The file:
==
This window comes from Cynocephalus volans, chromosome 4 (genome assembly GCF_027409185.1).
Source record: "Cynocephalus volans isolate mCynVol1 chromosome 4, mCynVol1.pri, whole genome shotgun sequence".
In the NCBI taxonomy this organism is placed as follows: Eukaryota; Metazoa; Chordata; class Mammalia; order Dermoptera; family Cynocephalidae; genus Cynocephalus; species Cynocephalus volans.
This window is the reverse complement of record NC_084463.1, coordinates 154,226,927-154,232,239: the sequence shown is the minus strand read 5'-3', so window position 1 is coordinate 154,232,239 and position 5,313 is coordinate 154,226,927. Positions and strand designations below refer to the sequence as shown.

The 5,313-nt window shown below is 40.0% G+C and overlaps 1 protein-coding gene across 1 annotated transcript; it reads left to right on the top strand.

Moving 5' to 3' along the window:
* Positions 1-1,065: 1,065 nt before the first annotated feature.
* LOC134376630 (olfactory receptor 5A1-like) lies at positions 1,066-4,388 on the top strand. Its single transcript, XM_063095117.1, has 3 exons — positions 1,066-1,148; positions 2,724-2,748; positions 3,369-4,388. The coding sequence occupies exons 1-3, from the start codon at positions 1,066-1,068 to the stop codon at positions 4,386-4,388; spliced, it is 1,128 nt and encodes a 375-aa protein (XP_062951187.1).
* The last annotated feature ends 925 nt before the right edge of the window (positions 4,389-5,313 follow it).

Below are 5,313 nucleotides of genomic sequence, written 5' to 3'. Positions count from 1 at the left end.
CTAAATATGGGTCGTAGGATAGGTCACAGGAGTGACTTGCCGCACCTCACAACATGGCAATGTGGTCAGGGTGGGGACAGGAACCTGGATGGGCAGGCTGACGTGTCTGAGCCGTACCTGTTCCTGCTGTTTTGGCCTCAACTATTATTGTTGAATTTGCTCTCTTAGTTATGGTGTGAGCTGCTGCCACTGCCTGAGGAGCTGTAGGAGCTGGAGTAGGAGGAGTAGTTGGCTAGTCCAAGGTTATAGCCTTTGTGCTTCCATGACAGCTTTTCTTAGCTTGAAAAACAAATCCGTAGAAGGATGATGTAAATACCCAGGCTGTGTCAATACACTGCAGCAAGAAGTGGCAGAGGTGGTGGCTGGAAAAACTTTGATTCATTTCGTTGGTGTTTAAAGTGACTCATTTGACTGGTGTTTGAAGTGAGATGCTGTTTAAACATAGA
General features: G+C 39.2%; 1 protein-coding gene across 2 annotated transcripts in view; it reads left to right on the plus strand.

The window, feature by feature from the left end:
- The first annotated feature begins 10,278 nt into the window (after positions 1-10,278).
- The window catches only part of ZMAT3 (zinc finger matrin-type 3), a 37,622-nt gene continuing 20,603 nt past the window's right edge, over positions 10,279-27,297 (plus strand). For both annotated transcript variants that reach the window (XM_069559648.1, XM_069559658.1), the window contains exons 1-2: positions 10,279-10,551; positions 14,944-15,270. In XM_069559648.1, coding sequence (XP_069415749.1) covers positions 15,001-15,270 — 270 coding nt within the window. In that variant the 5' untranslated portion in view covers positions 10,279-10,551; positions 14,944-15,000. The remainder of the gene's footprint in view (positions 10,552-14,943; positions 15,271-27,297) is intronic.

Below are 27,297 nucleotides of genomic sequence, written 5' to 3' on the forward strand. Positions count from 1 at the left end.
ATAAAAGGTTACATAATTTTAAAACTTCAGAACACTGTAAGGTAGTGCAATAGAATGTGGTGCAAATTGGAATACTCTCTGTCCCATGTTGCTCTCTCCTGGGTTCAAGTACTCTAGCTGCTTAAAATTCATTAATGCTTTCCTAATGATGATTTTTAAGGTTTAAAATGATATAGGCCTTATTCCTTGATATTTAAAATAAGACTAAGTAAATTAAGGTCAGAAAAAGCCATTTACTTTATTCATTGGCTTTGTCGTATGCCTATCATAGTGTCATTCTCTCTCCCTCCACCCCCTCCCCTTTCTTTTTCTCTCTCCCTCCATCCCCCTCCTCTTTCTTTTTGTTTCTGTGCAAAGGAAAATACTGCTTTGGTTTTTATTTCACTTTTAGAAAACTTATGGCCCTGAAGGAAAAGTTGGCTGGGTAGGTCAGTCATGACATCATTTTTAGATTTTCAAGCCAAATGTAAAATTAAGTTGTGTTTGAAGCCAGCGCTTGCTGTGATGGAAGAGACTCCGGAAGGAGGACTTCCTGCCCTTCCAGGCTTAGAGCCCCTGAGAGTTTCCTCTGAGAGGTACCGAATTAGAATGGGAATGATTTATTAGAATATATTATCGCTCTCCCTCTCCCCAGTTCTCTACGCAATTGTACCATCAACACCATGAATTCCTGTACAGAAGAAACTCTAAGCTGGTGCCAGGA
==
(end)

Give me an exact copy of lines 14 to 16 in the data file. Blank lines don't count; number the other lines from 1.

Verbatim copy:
- The first annotated feature begins 10,278 nt into the window (after positions 1-10,278).
- The window catches only part of ZMAT3 (zinc finger matrin-type 3), a 37,622-nt gene continuing 20,603 nt past the window's right edge, over positions 10,279-27,297 (plus strand). For both annotated transcript variants that reach the window (XM_069559648.1, XM_069559658.1), the window contains exons 1-2: positions 10,279-10,551; positions 14,944-15,270. In XM_069559648.1, coding sequence (XP_069415749.1) covers positions 15,001-15,270 — 270 coding nt within the window. In that variant the 5' untranslated portion in view covers positions 10,279-10,551; positions 14,944-15,000. The remainder of the gene's footprint in view (positions 10,552-14,943; positions 15,271-27,297) is intronic.

Below are 27,297 nucleotides of genomic sequence, written 5' to 3' on the forward strand. Positions count from 1 at the left end.